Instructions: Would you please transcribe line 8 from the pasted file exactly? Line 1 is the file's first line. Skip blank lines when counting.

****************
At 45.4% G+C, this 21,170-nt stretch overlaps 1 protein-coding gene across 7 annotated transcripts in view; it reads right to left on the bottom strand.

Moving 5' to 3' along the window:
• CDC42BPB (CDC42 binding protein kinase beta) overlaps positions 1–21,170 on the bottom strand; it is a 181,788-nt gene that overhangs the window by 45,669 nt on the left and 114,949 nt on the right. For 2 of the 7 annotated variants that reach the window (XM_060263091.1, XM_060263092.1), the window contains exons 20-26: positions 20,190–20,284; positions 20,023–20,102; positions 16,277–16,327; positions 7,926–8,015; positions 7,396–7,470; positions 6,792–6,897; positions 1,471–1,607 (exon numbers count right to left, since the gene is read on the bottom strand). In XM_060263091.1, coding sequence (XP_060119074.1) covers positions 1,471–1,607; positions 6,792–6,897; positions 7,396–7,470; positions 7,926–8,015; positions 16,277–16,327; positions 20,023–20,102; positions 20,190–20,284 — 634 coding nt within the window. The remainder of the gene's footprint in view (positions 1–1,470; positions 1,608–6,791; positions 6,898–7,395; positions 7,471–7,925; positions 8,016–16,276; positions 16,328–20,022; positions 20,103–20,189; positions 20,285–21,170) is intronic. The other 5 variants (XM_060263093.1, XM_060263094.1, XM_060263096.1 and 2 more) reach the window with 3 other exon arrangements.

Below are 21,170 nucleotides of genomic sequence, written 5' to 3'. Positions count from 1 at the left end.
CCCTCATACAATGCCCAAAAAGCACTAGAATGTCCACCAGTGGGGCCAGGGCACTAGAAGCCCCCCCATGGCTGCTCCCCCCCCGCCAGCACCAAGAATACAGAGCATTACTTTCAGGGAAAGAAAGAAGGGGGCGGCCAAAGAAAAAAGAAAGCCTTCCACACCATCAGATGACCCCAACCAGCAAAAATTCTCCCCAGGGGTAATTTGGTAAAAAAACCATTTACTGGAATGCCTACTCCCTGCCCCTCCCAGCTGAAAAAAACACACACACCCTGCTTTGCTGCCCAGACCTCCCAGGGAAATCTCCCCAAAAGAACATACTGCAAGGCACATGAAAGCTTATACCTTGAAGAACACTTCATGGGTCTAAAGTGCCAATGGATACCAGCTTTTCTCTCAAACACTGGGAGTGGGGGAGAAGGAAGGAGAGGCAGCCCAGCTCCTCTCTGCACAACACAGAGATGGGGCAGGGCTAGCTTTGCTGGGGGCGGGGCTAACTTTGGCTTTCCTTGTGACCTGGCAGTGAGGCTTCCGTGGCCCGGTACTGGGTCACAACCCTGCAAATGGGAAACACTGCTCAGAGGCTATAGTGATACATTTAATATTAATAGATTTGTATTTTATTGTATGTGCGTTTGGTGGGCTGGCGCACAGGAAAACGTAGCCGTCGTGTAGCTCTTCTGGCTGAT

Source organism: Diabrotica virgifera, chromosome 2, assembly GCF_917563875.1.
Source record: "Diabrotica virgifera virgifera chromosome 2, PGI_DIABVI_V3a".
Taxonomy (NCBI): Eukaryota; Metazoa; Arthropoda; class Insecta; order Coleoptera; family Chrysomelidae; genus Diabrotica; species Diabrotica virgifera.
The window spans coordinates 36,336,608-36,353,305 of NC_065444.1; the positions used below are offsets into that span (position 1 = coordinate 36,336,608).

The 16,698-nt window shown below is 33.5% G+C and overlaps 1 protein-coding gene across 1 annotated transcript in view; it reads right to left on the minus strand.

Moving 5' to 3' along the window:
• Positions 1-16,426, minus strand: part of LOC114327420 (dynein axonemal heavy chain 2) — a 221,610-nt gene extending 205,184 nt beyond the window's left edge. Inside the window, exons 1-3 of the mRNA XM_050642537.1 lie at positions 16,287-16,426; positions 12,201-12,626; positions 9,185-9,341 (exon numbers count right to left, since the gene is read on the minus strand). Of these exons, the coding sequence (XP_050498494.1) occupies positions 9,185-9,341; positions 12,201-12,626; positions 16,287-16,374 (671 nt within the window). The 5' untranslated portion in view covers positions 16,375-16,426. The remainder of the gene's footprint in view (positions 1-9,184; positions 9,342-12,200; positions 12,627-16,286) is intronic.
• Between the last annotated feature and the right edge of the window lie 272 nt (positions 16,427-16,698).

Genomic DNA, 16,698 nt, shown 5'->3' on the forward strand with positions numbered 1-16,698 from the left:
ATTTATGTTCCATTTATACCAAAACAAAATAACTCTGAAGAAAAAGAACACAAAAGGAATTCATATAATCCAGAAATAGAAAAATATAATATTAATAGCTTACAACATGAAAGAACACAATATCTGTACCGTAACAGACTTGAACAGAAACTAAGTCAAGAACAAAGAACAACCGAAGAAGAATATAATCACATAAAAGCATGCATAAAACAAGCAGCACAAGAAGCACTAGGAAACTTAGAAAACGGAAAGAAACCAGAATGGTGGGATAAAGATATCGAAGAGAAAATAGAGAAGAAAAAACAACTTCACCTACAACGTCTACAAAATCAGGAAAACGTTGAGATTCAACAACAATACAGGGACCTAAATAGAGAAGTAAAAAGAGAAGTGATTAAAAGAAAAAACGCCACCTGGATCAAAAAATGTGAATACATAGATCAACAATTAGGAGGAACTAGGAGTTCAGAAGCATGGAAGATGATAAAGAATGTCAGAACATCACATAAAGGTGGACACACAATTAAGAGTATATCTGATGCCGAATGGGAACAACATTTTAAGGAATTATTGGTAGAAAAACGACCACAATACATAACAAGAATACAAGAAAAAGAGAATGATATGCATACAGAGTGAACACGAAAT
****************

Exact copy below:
Taxonomy (NCBI): Eukaryota; Metazoa; Arthropoda; class Insecta; order Coleoptera; family Chrysomelidae; genus Diabrotica; species Diabrotica virgifera.